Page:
Nov. 1 (Bloomberg) -- Maurice Lucas, a four-time National Basketball Association All-Star power forward who helped lead the Portland Trail Blazers to a championship, died yesterday of bladder cancer. He was 58.
Lucas, who was a Trail Blazers assistant coach from 2005 to 2010, died after a long battle with the disease, the team said in a news release.
Nicknamed “The Enforcer,” Lucas averaged 14.6 points and 9.1 rebounds during his career, playing two seasons in the American Basketball Association before joining the Trail Blazers in 1976.
His 20.2 points per contest led the team in scoring during the 1976-77 season as Portland won its only NBA championship.
“Portland and the NBA lost one of their greats today,” Trail Blazers owner Paul Allen said in a statement. “Maurice Lucas was an amazing man and I count myself lucky to have known him.”
Maurice D. Lucas was born Feb. 18, 1952, in Pittsburgh. He played college basketball at Marquette University, leading the team to an appearance in the national championship game in 1974 against North Carolina State.
In two ABA seasons with St. Louis and Kentucky, he averaged 15.2 points and 10.8 rebounds, and after a three-season stay in Portland also played for the New Jersey Nets, New York Knicks, Phoenix Suns, Los Angeles Lakers and Seattle SuperSonics.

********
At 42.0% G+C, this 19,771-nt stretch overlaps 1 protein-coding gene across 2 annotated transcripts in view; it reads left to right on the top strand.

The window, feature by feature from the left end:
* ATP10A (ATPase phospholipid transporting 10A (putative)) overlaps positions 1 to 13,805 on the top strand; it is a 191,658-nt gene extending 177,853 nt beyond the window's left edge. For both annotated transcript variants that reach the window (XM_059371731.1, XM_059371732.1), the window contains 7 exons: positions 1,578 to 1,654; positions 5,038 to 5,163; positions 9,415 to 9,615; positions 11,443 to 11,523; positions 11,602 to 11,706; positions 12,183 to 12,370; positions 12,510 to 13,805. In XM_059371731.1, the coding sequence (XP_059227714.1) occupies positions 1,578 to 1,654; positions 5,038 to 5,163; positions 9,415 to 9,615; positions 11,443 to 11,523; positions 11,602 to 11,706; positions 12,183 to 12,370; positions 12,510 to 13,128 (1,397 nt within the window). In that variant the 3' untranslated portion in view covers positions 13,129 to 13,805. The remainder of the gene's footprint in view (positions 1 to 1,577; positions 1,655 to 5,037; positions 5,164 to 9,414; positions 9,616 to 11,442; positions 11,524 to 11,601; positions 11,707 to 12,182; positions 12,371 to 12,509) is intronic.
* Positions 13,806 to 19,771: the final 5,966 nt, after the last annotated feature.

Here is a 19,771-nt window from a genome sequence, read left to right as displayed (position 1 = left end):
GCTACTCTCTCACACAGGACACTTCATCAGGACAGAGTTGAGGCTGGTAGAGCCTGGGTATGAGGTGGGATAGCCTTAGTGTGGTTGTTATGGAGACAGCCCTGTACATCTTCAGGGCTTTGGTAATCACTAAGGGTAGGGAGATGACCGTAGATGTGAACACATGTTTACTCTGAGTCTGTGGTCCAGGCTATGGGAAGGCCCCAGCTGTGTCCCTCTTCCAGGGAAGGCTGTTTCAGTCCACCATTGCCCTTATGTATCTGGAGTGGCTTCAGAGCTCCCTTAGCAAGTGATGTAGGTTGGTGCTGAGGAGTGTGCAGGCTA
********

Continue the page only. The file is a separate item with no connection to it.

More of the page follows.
Lucas returned to Portland for the 1987-88 campaign before having his jersey, No. 20, retired.
Lucas had been an assistant with the Trail Blazers for six seasons.
“We have lost a champion of a man,” said Trail Blazers coach Nate McMillan. “Maurice was a great man and a great friend. He battled his illness like the warrior he was on the basketball court.”
Lucas is survived by his wife, Pamela; sons David and Maurice II; and daughter Kristin, according to AP. Funeral arrangements have yet to be determined.
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